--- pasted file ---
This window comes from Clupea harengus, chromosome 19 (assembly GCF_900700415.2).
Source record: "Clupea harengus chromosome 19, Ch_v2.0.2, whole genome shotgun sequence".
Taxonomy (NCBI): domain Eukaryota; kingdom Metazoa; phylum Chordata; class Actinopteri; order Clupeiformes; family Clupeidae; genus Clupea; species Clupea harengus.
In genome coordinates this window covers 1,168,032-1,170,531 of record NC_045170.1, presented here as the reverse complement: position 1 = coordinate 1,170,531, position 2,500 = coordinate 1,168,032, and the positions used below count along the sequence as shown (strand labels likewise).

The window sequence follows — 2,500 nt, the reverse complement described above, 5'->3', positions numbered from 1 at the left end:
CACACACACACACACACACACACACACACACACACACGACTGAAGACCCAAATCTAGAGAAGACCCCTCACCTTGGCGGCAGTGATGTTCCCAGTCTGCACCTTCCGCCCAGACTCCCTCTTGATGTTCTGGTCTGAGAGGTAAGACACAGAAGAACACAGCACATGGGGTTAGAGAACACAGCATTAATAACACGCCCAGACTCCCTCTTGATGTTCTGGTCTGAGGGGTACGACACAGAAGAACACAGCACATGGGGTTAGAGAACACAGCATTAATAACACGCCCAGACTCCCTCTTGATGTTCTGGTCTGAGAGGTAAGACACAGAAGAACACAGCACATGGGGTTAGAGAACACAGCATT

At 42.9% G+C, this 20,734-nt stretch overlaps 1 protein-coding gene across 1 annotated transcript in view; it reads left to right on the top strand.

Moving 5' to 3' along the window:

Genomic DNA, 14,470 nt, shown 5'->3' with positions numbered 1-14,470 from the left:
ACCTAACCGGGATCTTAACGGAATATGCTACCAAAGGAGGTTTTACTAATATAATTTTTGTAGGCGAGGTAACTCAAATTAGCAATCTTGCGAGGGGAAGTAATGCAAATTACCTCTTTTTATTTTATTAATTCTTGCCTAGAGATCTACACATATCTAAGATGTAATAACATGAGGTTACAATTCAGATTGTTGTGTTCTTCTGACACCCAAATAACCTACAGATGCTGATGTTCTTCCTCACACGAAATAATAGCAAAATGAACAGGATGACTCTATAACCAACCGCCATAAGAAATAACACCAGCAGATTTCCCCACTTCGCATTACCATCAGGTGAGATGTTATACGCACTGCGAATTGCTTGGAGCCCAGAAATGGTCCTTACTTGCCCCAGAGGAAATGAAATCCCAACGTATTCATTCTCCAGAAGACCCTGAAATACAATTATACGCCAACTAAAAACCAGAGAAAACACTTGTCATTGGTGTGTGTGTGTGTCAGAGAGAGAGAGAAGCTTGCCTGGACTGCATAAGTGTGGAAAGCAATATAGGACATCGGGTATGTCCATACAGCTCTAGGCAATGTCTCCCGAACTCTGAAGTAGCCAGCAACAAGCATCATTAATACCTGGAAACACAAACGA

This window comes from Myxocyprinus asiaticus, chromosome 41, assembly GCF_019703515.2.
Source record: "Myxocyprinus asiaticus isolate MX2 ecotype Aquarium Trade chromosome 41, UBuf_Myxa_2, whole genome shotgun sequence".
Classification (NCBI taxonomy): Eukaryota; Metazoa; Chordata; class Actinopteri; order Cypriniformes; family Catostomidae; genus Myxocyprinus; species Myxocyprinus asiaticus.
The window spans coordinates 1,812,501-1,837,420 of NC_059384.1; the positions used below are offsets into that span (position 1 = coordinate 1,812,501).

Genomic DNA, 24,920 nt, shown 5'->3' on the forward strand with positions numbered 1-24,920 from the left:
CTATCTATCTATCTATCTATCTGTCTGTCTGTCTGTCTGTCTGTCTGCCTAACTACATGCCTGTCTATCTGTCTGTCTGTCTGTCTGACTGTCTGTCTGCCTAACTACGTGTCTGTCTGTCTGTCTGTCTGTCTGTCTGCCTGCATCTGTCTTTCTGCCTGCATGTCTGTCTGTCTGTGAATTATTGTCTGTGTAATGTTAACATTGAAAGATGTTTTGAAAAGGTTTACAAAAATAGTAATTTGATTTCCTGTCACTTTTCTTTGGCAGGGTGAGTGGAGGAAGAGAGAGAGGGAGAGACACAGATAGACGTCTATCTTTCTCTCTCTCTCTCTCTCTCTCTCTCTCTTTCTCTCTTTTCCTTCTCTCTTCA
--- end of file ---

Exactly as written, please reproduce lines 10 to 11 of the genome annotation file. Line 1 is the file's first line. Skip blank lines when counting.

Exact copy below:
ACCTAACCGGGATCTTAACGGAATATGCTACCAAAGGAGGTTTTACTAATATAATTTTTGTAGGCGAGGTAACTCAAATTAGCAATCTTGCGAGGGGAAGTAATGCAAATTACCTCTTTTTATTTTATTAATTCTTGCCTAGAGATCTACACATATCTAAGATGTAATAACATGAGGTTACAATTCAGATTGTTGTGTTCTTCTGACACCCAAATAACCTACAGATGCTGATGTTCTTCCTCACACGAAATAATAGCAAAATGAACAGGATGACTCTATAACCAACCGCCATAAGAAATAACACCAGCAGATTTCCCCACTTCGCATTACCATCAGGTGAGATGTTATACGCACTGCGAATTGCTTGGAGCCCAGAAATGGTCCTTACTTGCCCCAGAGGAAATGAAATCCCAACGTATTCATTCTCCAGAAGACCCTGAAATACAATTATACGCCAACTAAAAACCAGAGAAAACACTTGTCATTGGTGTGTGTGTGTGTCAGAGAGAGAGAGAAGCTTGCCTGGACTGCATAAGTGTGGAAAGCAATATAGGACATCGGGTATGTCCATACAGCTCTAGGCAATGTCTCCCGAACTCTGAAGTAGCCAGCAACAAGCATCATTAATACCTGGAAACACAAACGA

This window comes from Myxocyprinus asiaticus, chromosome 41, assembly GCF_019703515.2.